Indie Author Interview | Aaron Cross

About the Author

According to family lore, Aaron learned how to read (or knew, actually) at the ripe age of two years old and proceeded to devour – figuratively, of course – every book he could get his hands on like a literary toddler-aged Galactus. He continued to read and expanded his reach to writing when he was in middle school, creating a piece of work that makes him physically upset any time he reads it. Seriously, the ‘working’ title is This Will Never See The Light of Day and that is the point.

Thankfully, he grew out of it and now writes reasonable-quality work that seeks to entertain, with his first book, Robocopter Ski Patrol, blending Doctor Who-style time manipulation with Archer-style humor and moderate to severe vulgarity at times, his second book, Untitled Spy Story: A Novel, creating a world where roundhouse-kicking the Secretary of State on top of the White House after a mescal-fueled dance sequence is possible, and his third book, Ruben’s Cube Alaska: Bullet Point 2: Judgment Day: This Time It’s Real, bringing into the world a possibly-immortal Russian with a pet dire wolf, a search for an artifact that could change the nature of time itself,  and a hero who isn’t sure what’s real anymore. Aaron is now a full-fledged PhD so now he has the skills to pay the (ever-increasing) bills…one would assume, is very much single (ladies), and has a Moleskine filled with ideas and concepts for dozens of new books. Video games, the Internet, and a good appreciation of fine beer completes him. 

Links Galore!
Amazon
Twitter
Website
Goodreads
Facebook (Facebook even though they broke the formatting again, the hacks)

I am always willing to chat, talk shop, or answer questions!


Let’s get the important stuff out of the way first. How about you tell me about your book. 

Depends on which one you’re talking about! For the first three, they’re comedic fantasy (in the broadest of terms) and are send-ups/satires of some of the most basic action movie tropes – the getting the crew together, the one last job, the shadowy conspiracy, all of that. They’re packed full of references and jokes and doesn’t let up until it gets serious.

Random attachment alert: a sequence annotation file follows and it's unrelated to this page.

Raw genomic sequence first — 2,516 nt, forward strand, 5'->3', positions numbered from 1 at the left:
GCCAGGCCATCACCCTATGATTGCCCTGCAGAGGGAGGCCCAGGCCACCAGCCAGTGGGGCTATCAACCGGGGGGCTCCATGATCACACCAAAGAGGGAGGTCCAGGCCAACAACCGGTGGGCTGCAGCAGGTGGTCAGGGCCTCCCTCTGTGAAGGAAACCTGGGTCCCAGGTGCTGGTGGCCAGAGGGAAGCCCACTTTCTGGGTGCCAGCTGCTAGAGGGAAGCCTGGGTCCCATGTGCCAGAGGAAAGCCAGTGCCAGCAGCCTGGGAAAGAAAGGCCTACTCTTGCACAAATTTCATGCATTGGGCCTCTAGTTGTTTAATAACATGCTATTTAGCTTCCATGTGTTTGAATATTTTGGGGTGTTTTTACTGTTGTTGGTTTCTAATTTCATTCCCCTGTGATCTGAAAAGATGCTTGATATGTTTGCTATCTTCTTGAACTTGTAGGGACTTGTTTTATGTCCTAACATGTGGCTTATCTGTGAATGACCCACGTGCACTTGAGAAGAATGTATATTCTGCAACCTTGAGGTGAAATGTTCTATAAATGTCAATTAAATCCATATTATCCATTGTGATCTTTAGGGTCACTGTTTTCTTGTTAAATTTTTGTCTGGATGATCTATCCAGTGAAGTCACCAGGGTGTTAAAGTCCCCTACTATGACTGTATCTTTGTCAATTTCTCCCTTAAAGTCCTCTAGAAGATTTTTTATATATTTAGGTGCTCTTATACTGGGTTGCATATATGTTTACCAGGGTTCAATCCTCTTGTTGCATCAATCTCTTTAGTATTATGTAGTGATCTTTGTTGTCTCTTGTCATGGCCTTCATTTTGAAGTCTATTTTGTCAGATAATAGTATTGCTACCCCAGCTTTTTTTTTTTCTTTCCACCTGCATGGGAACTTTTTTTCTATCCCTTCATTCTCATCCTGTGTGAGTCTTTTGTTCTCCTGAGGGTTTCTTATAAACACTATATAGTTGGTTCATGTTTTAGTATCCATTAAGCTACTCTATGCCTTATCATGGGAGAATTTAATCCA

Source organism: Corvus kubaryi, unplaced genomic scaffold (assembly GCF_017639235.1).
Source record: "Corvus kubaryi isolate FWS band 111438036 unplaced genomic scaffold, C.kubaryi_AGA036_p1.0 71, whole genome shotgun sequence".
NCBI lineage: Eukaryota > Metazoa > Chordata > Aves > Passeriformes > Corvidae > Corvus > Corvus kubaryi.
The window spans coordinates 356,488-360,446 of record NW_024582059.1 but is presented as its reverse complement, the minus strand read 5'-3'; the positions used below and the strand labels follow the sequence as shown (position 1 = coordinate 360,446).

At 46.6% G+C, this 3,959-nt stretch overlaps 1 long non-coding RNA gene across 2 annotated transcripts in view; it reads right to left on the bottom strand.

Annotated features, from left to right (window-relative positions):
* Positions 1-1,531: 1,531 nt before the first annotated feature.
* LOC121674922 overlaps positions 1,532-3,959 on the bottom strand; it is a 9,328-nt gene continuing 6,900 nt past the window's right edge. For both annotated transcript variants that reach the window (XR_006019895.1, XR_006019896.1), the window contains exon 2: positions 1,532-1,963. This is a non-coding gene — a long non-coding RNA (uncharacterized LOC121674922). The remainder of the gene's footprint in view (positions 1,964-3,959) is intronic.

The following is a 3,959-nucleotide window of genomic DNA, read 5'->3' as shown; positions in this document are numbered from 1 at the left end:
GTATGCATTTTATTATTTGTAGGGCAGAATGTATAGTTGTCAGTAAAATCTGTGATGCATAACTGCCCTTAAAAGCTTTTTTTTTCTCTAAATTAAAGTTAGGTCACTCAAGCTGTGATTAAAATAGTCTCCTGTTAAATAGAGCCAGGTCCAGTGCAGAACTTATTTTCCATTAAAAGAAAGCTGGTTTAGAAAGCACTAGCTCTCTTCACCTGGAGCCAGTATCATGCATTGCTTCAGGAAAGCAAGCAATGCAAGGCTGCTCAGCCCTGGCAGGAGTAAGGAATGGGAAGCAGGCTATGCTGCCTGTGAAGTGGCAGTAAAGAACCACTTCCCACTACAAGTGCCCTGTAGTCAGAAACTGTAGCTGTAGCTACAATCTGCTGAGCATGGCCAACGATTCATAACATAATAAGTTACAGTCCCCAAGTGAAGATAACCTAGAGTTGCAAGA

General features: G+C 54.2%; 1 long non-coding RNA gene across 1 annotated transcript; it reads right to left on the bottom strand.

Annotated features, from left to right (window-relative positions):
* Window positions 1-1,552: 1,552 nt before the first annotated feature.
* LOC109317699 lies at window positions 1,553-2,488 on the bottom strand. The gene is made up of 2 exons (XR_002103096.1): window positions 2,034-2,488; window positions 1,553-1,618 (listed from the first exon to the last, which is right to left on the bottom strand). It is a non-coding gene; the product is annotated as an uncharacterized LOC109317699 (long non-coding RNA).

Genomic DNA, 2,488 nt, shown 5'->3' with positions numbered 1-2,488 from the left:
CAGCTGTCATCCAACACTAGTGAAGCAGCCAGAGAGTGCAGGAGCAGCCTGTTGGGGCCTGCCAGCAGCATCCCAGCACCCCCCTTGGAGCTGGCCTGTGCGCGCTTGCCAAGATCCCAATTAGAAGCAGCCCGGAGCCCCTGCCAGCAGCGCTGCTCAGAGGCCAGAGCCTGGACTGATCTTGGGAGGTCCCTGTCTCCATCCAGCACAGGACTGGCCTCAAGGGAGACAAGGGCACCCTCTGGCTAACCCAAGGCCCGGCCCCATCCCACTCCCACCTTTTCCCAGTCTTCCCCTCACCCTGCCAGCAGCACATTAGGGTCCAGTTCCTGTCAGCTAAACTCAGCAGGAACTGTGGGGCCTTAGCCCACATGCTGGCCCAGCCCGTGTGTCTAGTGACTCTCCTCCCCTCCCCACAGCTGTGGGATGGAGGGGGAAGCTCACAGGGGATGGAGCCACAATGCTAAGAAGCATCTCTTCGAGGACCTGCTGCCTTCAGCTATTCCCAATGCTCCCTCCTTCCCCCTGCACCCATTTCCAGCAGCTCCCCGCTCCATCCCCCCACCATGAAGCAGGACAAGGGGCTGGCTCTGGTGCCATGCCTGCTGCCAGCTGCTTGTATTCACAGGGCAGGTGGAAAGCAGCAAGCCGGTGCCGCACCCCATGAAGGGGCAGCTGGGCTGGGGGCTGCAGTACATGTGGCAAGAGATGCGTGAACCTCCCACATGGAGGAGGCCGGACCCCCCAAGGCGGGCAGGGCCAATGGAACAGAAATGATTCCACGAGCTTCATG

Other than those, I have a weird Western out for editing right now (which still doesn’t have a damn title) that is kind of like Red Dead Redemption 2 if Arthur Morgan was more violent, sweary, and the world was populated with corrosive gray dust and gold-blooded demon corpses. 

What makes you and your books unique? Shine for me, you diamond. 

For the comedies, they’re unique because I refused to put any reins on them. One of the hard and fast rules I had for myself while writing them is that if I couldn’t come up with a strong, legitimate reason to not do something, it went in. That’s what gets you three doses of that stupid jaguar, though, so blessings and curses.

For the Western, it’s unique because there is so much of the world and setting that I choose to leave unexplained. Not in a way that takes the reader out of the story, but in a way that shows the world is lived in and populated in a way that doesn’t connect to the story. The larger world is its own thing and is allowed to be its own thing. That’s been fun to write and discover as I go. 

What are you working on now/any future projects you want to talk about? 

Currently, I’m writing away at the sequel to the Weird Western in the same universe. This one is a sort of reimagining of the twelve labors of Hercules by a bounty hunter looking to redeem himself. I’m having a lot of fun with the world and there are at least two or three sequels to this current one in the queue already. That’s not even talking about the couple dozen books in the Roboverse I need to get back to once I start feeling like I can be funny again.

Let’s celebrate. What’s one of the best things that’s happened to you as an author? Don’t be shy.